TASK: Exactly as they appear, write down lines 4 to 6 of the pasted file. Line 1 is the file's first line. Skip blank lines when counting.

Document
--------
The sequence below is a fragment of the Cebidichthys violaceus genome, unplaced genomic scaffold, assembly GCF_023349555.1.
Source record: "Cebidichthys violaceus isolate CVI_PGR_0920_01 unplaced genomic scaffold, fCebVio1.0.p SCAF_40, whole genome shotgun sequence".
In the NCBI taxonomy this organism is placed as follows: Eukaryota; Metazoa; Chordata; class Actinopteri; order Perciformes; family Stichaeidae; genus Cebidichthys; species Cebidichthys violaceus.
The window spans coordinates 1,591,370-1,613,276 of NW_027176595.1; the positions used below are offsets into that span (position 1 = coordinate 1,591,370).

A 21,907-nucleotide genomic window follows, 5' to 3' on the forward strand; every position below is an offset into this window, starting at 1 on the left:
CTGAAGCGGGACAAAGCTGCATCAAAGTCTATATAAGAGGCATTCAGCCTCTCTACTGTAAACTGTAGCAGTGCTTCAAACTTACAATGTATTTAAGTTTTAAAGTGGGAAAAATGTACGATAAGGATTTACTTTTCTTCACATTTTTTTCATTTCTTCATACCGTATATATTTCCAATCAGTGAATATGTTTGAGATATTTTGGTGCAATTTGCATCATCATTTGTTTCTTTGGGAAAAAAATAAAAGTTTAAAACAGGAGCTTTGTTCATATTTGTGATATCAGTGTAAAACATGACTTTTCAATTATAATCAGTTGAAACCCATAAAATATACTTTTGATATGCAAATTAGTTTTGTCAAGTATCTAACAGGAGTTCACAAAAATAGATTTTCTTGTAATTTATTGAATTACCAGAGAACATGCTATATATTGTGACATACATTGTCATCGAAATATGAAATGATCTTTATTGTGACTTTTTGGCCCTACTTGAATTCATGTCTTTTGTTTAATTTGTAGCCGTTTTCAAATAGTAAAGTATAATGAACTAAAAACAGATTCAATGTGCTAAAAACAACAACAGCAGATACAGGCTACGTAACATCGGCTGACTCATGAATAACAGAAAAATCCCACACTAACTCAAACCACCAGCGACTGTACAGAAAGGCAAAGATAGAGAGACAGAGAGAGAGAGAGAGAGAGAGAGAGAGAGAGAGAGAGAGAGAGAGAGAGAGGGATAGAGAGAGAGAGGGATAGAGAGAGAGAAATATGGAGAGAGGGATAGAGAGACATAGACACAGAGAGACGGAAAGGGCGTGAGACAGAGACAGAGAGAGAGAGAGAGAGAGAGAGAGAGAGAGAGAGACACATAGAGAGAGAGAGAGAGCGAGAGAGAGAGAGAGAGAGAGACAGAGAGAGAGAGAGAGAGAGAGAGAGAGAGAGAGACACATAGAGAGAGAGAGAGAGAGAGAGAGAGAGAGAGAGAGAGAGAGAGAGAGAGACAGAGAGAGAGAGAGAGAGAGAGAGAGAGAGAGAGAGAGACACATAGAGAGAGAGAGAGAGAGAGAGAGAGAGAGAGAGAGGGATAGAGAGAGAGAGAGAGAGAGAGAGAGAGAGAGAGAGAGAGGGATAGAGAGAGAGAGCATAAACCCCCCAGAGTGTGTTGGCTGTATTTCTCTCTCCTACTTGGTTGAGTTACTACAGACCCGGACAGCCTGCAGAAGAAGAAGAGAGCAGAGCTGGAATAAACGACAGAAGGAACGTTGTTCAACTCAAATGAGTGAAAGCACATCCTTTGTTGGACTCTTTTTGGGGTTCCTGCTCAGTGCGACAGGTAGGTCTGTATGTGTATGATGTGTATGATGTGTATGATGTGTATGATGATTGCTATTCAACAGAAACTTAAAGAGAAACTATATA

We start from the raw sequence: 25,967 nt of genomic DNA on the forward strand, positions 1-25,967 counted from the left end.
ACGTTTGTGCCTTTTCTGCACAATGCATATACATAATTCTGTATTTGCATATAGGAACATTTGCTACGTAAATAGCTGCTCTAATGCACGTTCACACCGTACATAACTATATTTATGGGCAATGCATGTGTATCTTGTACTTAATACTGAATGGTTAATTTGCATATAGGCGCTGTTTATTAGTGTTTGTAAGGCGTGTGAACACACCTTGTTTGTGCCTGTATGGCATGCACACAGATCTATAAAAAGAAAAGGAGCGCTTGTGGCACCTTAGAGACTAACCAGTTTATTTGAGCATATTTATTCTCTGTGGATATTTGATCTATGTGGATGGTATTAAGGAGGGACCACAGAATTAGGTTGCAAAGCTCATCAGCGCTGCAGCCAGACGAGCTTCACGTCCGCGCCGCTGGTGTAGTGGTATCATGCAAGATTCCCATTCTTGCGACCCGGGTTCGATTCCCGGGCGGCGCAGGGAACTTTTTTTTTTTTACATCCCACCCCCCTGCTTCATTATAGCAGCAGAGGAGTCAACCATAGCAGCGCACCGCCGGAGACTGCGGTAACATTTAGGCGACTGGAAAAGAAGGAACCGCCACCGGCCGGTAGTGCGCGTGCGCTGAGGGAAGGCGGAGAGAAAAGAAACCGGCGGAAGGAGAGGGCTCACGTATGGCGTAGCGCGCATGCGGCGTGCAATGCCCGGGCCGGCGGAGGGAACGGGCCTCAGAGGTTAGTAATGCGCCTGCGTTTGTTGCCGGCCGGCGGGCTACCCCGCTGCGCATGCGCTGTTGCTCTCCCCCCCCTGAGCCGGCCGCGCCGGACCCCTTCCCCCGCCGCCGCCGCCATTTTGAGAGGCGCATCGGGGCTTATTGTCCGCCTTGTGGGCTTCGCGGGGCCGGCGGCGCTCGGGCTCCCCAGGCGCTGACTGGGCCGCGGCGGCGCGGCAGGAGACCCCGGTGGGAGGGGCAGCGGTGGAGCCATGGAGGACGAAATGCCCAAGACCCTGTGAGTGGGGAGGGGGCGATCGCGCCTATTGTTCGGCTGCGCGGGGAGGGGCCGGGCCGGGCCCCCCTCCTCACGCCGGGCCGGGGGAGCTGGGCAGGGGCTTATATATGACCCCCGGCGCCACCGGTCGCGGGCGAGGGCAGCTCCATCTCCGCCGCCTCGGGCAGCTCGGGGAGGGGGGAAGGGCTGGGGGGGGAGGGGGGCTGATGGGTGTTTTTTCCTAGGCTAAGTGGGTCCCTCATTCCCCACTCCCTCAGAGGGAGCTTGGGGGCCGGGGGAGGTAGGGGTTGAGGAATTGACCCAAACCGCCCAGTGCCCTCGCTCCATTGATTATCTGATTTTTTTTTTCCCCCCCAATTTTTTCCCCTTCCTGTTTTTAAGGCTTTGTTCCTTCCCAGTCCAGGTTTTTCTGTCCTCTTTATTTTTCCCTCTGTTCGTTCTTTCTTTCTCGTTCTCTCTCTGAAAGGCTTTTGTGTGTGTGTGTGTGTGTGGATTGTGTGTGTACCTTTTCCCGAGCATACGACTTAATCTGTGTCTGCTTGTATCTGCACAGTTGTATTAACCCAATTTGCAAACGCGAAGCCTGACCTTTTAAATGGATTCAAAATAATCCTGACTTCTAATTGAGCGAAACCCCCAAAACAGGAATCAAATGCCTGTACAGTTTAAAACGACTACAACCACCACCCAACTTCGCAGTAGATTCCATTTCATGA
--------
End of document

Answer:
The window spans coordinates 1,591,370-1,613,276 of NW_027176595.1; the positions used below are offsets into that span (position 1 = coordinate 1,591,370).

A 21,907-nucleotide genomic window follows, 5' to 3' on the forward strand; every position below is an offset into this window, starting at 1 on the left:
CTGAAGCGGGACAAAGCTGCATCAAAGTCTATATAAGAGGCATTCAGCCTCTCTACTGTAAACTGTAGCAGTGCTTCAAACTTACAATGTATTTAAGTTTTAAAGTGGGAAAAATGTACGATAAGGATTTACTTTTCTTCACATTTTTTTCATTTCTTCATACCGTATATATTTCCAATCAGTGAATATGTTTGAGATATTTTGGTGCAATTTGCATCATCATTTGTTTCTTTGGGAAAAAAATAAAAGTTTAAAACAGGAGCTTTGTTCATATTTGTGATATCAGTGTAAAACATGACTTTTCAATTATAATCAGTTGAAACCCATAAAATATACTTTTGATATGCAAATTAGTTTTGTCAAGTATCTAACAGGAGTTCACAAAAATAGATTTTCTTGTAATTTATTGAATTACCAGAGAACATGCTATATATTGTGACATACATTGTCATCGAAATATGAAATGATCTTTATTGTGACTTTTTGGCCCTACTTGAATTCATGTCTTTTGTTTAATTTGTAGCCGTTTTCAAATAGTAAAGTATAATGAACTAAAAACAGATTCAATGTGCTAAAAACAACAACAGCAGATACAGGCTACGTAACATCGGCTGACTCATGAATAACAGAAAAATCCCACACTAACTCAAACCACCAGCGACTGTACAGAAAGGCAAAGATAGAGAGACAGAGAGAGAGAGAGAGAGAGAGAGAGAGAGAGAGAGAGAGAGAGAGAGAGAGGGATAGAGAGAGAGAGGGATAGAGAGAGAGAAATATGGAGAGAGGGATAGAGAGACATAGACACAGAGAGACGGAAAGGGCGTGAGACAGAGACAGAGAGAGAGAGAGAGAGAGAGAGAGAGAGAGAGAGACACATAGAGAGAGAGAGAGAGCGAGAGAGAGAGAGAGAGAGAGACAGAGAGAGAGAGAGAGAGAGAGAGAGAGAGAGAGACACATAGAGAGAGAGAGAGAGAGAGAGAGAGAGAGAGAGAGAGAGAGAGAGAGAGACAGAGAGAGAGAGAGAGAGAGAGAGAGAGAGAGAGAGAGACACATAGAGAGAGAGAGAGAGAGAGAGAGAGAGAGAGAGAGGGATAGAGAGAGAGAGAGAGAGAGAGAGAGAGAGAGAGAGAGAGGGATAGAGAGAGAGAGCATAAACCCCCCAGAGTGTGTTGGCTGTATTTCTCTCTCCTACTTGGTTGAGTTACTACAGACCCGGACAGCCTGCAGAAGAAGAAGAGAGCAGAGCTGGAATAAACGACAGAAGGAACGTTGTTCAACTCAAATGAGTGAAAGCACATCCTTTGTTGGACTCTTTTTGGGGTTCCTGCTCAGTGCGACAGGTAGGTCTGTATGTGTATGATGTGTATGATGTGTATGATGTGTATGATGATTGCTATTCAACAGAAACTTAAAGAGAAACTATATA